Use this URL to cite or link to this record in EThOS: http://ethos.bl.uk/OrderDetails.do?uin=uk.bl.ethos.553435
Title: Exploring pulsar-black hole binaries using the next generation of radio telescopes
Author: Liu, Kuo
Awarding Body: University of Manchester
Current Institution: University of Manchester
Date of Award: 2012
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Abstract:
Binary pulsars are well known for their usefulness in testing gravitational theories. Pulsar-black hole (PSR-BH) binary systems, once discovered, will be the 'next generation of celestial laboratories' being able to both probe BH properties and test gravity especially General Relativity's cosmic censorship conjecture and no-hair theorem. The achievement of these prized goals requires highly precise pulsar timing observations, which are more readily achieved with the next generation of radio telescopes such as the Square Kilometre Array (SKA) and the Five-hundred-metre Aperture Spherical Radio Telescope (FAST). The purpose of work carried out in this thesis is to investigate the limits on precision timing and to explorethe potential for tests of theories of gravity by PSR-BH binaries with the future telescopes. Millisecond pulsars (MSPs) are more stable timers compared with normal pulsars. While the precision of MSP timing with present hardware is mainly limited by radiometer noise, for the brightest few MSPs one can already notice effects from other aspects, which can be separated into three categories: intrinsic noise from the pulsar, variations of the interstellar medium (ISM) effects, and instrumental artefacts. The case study based on the brightest MSP, PSR J0437-4715, demonstrates that most instrument-associated uncertainties in pulse time-of-arrival (TOA) measurement can be corrected by state-of-the-art techniques. The influence on TOAs by the interstellar medium (ISM) is shown to be unimportant for the source, and can potentially be corrected by approaches which are being developed. The TOA uncertainties for most MSPs observed with the next generation of radio telescopes, will mainly be limited by pulse jitter and radiometer noise. Based on this result, it is predicted that for normal-brightness MSPs a TOA precision of between 80 and 230 ns can be achieved at 1.4 GHz with 10-minute integrations by the SKA. With the current sensitivity, a further investigation on pulse jitter has been performed, regarding both the shape and central phase variability of several MSPs. No significant shape changes within a few hours observing time have been detected based on 10 to 100 s integrations. For PSR J0437-4715 the jitter parameter is quantified as f_J = 0.067+-0.002, based on timing on short timescales. Potential instrumental effects on this measurement have also been demonstrated. Jitter noise is found to be independent of observing frequency and bandwidth around 1.4 GHz on frequency scales of < 100 MHz, suggesting that the resulting uncertainty might not be mitigated by extending the observing bandwidth. Through detailed simulations, it has been found that timing a pulsar in orbit around a stellar mass BH (SBH) binary system with the next generation of radio telescopes can lead to a high precision determination of the BH mass and spin in ten years. Especially for MSPs, the measurements of mass and spin can be allowed for wide orbits of orbital period up to roughly ten days. The constrain on BH quadrupole moment is possible only with timing precisions achievable with MSPs, and for systems of either high-mass (e.g. ~80 solar mass) SBH or high orbital eccentricity. Meanwhile, timing a normal pulsar orbiting around the Galactic Centre BH, Sgr A*, with the SKA would lead to the extraction of the BH mass, spin and quadrupole moment within five years. Considering the perturbation from other stellar masses in the Galactic Centre region, these measurements could be converted to a test of the no-hair theorem with ~1% precision.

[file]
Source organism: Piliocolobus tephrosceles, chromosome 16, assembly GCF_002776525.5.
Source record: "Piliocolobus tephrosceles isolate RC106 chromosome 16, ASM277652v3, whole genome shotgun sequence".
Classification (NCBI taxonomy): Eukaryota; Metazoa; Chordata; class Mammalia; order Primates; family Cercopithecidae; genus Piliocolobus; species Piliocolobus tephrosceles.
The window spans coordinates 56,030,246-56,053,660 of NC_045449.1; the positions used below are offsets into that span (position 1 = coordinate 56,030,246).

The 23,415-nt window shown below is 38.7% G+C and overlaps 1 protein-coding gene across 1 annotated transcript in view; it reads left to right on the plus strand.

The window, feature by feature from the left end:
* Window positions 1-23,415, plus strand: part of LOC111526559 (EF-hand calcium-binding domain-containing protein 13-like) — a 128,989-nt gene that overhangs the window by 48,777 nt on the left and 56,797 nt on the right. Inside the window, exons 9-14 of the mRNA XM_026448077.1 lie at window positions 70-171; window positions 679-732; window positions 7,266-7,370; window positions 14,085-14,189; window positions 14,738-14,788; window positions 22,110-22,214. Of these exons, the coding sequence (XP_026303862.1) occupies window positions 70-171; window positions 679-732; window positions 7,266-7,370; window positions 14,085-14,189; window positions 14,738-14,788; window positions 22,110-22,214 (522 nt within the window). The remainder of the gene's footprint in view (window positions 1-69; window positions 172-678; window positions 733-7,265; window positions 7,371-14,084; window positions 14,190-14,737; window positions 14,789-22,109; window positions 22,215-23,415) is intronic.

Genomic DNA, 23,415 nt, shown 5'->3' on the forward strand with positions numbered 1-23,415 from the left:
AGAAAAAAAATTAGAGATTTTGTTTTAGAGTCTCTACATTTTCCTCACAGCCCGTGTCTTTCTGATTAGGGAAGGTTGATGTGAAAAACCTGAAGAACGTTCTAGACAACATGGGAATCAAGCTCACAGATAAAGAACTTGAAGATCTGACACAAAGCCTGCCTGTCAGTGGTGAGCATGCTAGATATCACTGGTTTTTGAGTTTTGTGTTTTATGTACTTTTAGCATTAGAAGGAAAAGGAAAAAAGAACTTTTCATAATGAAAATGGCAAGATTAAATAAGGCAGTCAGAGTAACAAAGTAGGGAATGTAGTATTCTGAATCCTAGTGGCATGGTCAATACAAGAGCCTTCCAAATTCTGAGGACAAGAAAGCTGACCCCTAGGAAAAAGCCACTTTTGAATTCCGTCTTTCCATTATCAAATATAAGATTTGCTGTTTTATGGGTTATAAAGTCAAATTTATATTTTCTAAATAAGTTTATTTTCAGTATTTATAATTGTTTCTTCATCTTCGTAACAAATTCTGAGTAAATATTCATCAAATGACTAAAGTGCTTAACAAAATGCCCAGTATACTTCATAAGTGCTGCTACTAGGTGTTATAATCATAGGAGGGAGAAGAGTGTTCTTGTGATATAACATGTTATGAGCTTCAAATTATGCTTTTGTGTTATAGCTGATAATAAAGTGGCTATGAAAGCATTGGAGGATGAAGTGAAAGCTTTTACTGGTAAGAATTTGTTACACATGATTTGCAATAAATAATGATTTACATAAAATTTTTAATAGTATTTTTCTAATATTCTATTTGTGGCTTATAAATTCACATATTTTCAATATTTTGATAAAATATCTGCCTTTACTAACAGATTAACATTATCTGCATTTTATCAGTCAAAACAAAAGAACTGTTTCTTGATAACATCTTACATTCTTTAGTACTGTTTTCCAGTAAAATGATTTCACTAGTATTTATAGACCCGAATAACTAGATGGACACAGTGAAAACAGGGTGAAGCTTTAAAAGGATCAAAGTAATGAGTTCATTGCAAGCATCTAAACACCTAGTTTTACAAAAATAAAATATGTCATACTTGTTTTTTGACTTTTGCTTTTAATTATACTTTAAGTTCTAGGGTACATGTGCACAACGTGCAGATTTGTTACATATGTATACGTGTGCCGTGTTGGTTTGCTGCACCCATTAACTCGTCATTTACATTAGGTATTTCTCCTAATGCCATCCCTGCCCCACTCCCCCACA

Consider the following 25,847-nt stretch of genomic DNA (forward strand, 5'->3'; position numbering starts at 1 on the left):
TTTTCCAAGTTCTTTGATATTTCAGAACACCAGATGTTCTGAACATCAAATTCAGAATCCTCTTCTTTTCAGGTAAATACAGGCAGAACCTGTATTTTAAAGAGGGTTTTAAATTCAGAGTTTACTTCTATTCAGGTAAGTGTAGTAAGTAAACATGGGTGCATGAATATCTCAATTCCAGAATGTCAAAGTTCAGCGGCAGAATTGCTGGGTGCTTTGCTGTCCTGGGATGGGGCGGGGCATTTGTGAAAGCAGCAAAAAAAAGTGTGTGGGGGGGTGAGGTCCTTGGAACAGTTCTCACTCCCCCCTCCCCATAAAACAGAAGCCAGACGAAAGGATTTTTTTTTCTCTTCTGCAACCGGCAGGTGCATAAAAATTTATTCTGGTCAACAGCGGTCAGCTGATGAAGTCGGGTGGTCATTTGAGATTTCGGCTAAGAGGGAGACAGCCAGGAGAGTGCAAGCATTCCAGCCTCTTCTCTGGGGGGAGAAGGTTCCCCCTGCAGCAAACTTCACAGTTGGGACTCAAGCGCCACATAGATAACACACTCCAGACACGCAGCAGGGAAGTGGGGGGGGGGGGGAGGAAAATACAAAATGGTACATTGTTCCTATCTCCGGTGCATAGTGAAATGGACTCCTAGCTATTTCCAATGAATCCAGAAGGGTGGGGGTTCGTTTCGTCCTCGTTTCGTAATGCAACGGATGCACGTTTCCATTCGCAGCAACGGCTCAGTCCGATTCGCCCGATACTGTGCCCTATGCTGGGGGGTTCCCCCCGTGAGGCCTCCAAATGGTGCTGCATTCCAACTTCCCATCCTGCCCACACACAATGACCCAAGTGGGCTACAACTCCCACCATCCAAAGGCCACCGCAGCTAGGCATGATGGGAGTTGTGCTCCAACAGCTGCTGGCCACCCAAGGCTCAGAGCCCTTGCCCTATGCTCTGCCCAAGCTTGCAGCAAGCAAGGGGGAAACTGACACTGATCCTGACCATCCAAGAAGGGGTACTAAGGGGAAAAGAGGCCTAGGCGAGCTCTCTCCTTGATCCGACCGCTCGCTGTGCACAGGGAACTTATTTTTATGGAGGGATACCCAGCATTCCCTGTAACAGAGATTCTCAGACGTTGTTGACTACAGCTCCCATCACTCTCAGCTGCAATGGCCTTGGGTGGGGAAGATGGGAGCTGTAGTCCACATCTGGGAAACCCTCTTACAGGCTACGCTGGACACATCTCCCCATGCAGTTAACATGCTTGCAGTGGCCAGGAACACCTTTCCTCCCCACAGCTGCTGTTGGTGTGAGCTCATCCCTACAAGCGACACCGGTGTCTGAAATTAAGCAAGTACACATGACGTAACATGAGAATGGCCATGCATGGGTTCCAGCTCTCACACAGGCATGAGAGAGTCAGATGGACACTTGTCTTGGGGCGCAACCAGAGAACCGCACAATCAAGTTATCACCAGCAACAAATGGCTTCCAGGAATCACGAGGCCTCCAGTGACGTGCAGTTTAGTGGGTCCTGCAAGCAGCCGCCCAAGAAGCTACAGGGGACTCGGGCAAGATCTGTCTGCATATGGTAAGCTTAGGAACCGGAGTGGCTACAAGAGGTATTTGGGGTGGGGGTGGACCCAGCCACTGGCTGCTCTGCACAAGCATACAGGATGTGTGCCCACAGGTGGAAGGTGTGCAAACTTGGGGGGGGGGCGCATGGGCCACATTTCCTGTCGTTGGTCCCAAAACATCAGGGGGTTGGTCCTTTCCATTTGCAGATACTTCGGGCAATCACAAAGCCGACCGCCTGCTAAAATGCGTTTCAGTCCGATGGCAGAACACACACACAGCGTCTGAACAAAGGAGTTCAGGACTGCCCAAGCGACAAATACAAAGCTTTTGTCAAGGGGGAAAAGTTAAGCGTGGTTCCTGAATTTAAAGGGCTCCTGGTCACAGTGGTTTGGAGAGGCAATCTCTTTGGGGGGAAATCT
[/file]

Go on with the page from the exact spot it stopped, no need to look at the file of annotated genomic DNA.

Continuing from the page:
Supervisor: Kramer, Michael; Stappers, Benjamin Sponsor: University of Manchester ; Max-Planck-Institute for Radioastronomy
Qualification Name: Thesis (Ph.D.) Qualification Level: Doctoral
EThOS ID: uk.bl.ethos.553435  DOI: Not available
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